Every year around 300 people in England and Wales are given a life sentence for murder. About 5,500 people are currently serving a prison sentence for the same. And over 200 people annually are released having served the prison part of their sentence.
On average, those who are released will have served about 16 years in jail, with a life on licence with the probation service to follow, unless they are recalled to prison.
Life means life – but not always life in prison
People who are found guilty of murder in England and Wales have to be given a ‘mandatory life sentence’. It’s called ‘custody for life’ for those aged 18-21 and ‘detention during Her Majesty’s pleasure’ for people under 18.
But apart from the most serious cases, that doesn’t mean life in prison.
Instead, most people have to serve a minimum term in prison, which is determined by the judge in court after they’re found guilty.
Once that term is over they can be considered for release on parole, if the Parole Board decides that it is safe to release an offender back into the community.
If the circumstances are serious enough, a ‘whole life order’ is imposed by a judge, meaning that the offender will never be released from prison and cannot be considered for parole. At the moment there are 59 prisoners serving whole life sentences in prison.
If murderers are released, they still have to serve their sentence ‘on licence’ for the rest of their lives. This means they are placed under the supervision of probation officers and must stick to certain conditions for good behaviour. In practice that means potential restrictions on travel, residence and employment—these vary depending on the case.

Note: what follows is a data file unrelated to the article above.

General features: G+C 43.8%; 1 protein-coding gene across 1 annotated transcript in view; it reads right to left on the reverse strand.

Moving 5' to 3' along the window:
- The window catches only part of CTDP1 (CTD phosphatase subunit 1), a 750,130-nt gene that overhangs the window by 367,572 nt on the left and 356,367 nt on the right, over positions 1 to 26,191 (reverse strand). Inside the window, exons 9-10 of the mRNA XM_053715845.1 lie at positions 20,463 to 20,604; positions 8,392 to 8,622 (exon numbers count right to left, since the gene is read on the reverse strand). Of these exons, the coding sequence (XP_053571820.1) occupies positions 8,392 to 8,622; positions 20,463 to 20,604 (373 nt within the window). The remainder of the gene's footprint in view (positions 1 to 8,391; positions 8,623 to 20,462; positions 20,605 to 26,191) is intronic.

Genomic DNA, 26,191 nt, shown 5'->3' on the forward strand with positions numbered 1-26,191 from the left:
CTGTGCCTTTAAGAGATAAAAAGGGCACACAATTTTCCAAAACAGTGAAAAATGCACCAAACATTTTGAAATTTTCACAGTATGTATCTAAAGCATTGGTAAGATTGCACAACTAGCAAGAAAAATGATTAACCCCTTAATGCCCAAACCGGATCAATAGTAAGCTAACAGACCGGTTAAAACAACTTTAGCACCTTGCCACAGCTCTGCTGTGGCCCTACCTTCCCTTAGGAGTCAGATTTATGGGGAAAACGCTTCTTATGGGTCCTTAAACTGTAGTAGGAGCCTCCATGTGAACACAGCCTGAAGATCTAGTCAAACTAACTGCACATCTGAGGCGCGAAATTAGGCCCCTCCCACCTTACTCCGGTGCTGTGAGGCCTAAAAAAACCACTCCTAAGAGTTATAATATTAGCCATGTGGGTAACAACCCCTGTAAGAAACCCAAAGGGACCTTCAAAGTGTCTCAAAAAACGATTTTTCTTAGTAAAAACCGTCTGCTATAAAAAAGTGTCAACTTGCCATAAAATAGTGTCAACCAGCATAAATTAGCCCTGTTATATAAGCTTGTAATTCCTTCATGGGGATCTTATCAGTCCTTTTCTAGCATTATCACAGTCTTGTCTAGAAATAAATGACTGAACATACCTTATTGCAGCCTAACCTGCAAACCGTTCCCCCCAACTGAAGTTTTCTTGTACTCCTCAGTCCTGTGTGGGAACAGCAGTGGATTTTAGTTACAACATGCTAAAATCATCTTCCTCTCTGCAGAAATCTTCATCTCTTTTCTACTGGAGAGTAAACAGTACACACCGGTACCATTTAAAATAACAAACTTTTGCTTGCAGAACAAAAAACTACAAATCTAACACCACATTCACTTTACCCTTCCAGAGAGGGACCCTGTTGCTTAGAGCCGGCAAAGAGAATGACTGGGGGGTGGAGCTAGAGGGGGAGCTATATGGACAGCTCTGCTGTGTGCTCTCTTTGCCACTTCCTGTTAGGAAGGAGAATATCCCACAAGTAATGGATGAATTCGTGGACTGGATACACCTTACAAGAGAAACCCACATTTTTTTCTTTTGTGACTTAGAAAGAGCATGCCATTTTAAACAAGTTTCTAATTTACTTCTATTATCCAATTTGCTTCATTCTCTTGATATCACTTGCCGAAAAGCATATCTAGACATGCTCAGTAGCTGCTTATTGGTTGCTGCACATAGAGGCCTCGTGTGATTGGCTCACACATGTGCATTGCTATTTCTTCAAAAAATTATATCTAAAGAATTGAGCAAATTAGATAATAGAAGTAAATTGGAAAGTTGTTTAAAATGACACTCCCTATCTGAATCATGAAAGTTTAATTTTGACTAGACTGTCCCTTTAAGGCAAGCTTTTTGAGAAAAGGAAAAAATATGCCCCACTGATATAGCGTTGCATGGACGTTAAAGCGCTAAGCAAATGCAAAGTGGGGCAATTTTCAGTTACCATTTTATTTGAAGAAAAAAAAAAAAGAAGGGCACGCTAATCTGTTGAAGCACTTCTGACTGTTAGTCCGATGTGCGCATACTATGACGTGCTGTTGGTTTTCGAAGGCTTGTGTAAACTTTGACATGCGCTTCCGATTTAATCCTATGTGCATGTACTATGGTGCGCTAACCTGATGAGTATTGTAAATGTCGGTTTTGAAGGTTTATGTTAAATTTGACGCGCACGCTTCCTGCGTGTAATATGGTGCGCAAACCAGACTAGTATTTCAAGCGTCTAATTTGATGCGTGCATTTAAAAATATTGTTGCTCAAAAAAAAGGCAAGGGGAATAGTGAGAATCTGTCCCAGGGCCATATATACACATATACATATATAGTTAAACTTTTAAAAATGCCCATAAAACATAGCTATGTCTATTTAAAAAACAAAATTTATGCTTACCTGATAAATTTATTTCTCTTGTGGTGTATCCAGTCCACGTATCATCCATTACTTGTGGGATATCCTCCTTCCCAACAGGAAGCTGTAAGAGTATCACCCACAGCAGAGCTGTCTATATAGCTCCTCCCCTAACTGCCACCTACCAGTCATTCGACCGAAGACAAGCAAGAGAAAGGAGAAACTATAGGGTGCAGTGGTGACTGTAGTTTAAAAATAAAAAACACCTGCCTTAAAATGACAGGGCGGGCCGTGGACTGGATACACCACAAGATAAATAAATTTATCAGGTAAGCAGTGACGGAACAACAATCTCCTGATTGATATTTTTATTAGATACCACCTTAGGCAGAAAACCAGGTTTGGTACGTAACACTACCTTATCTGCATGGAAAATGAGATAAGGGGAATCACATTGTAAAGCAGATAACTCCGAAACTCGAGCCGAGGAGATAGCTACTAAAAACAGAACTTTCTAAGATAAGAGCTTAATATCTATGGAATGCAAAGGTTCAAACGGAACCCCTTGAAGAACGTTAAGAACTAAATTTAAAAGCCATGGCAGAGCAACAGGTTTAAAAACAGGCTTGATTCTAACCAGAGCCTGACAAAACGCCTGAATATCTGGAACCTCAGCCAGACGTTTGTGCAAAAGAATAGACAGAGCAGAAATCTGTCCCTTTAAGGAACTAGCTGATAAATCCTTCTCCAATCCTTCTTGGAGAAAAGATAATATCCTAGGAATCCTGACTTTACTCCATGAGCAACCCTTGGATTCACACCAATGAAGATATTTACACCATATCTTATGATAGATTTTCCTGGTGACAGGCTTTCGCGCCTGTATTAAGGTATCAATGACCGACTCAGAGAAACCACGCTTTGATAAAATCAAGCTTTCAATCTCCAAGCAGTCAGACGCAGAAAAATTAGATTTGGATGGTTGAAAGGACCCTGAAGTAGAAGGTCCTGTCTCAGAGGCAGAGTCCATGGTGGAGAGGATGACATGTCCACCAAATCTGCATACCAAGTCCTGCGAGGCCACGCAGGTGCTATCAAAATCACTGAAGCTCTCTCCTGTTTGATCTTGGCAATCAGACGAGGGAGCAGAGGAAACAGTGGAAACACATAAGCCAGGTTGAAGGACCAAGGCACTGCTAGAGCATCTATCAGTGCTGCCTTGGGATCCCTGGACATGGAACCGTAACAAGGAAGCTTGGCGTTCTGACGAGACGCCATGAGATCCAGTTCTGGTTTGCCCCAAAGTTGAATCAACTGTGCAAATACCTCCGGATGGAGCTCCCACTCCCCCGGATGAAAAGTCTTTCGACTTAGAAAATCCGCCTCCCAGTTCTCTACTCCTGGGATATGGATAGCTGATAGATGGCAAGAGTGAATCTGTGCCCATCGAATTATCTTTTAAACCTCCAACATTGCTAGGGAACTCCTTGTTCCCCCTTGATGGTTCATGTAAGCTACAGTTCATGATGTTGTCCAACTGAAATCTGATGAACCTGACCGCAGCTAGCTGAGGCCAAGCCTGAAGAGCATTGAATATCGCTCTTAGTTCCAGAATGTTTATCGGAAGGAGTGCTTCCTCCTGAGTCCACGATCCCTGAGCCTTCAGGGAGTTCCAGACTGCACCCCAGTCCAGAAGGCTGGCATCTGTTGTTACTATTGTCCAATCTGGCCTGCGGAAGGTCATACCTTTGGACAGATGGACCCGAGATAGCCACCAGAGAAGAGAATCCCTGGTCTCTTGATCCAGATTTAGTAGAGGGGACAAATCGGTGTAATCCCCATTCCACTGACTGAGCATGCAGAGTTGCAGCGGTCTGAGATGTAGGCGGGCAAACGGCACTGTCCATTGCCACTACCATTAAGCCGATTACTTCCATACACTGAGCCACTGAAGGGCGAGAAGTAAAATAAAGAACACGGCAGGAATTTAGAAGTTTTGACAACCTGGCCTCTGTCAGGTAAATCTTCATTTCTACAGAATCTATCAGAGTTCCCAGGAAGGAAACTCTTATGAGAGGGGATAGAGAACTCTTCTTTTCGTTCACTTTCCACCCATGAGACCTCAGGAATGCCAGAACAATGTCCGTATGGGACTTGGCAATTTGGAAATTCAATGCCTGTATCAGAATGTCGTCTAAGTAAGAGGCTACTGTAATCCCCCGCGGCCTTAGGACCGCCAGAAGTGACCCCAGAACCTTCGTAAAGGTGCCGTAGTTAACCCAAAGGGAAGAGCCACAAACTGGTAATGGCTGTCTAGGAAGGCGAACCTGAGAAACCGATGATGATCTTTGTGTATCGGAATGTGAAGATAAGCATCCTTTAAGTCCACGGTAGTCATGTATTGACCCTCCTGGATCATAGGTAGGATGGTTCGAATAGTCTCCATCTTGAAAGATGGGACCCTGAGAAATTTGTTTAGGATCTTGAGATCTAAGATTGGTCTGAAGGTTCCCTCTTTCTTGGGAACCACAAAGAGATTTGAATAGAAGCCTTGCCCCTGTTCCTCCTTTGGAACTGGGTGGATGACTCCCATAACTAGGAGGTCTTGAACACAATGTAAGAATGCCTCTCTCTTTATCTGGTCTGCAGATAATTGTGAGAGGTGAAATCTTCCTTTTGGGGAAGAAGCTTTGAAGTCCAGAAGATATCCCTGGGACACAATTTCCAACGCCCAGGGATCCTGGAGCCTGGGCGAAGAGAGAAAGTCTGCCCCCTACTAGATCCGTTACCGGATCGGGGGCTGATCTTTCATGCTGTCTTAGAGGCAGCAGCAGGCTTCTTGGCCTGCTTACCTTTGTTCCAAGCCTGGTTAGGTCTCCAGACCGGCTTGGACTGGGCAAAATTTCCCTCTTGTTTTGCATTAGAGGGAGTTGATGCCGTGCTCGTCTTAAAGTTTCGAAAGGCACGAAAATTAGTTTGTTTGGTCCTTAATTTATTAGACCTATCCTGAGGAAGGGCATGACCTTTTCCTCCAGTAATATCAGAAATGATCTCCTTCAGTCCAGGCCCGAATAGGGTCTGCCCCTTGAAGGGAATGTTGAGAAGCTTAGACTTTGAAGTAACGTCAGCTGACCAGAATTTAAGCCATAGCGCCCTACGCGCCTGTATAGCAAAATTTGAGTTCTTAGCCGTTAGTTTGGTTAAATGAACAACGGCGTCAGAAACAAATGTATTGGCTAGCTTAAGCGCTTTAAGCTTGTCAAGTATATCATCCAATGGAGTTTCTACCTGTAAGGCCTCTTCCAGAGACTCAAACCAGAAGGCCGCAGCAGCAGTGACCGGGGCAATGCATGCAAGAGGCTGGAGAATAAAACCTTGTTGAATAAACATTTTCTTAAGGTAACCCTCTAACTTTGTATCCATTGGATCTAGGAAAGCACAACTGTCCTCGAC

If they breach the terms of their licence, they will be sent back to prison.
Sentences vary a lot depending on the circumstances
- Choose the ‘starting point’ for a minimum term in prison, based on the severity of case before the court. This has to be 12 years for anyone aged 17 or under, and can be 15, 25 or 30 years for adults, or a whole life order for adults aged 21 or over.
- Consider whether the circumstances specific to the case mean the minimum term should be longer or shorter than this starting point – what are called ‘aggravating’ and ‘mitigating’ factors.
- Take into account other factors such as any previous convictions, any crimes committed while the person was on bail, and if they pleaded guilty to the murder.
Whole life orders are reserved for the most serious cases such as abducting and murdering a child or killing for a “political, religious, racial or ideological cause”. Since 2015, the murder of a police or prison officer in the course of his or her duty must carry a whole life order as a starting point.
Since judges are able to consider the circumstances specific to the case, there’s a wide variety of possible sentences. Some murderers have been known to be given under 10 years in prison when exceptional mitigating factors are taken into account.
An example is a case from a few years ago, when someone was released after just over three years and seven months. The Ministry of Justice pointed out at the time that this was because of special circumstances: “Although the offender pleaded guilty and was convicted of murder, it might be described as an assisted suicide and was dealt with apparently sympathetically by the sentencing judge.”
The actual time people spend in prison also depends on if and when they’re approved for release by the Parole Board. The average amount of time people released from prison for murder have served is about 16 years. In recent years, the majority of those released have served between 11 and 18 years.
Some do murder again
There are cases of people on a life licence for murder who have murdered again.
Between January 2007 and May 2015, 12 people were murdered by people who had previously been convicted of murder, according to the Ministry of Justice. Those murders were carried out by 11 separate offenders as one was responsible for two murders.
If anyone is convicted of a second murder while on life licence for an earlier one, they can never be released from prison again.
Isn't it nice to have the whole picture?
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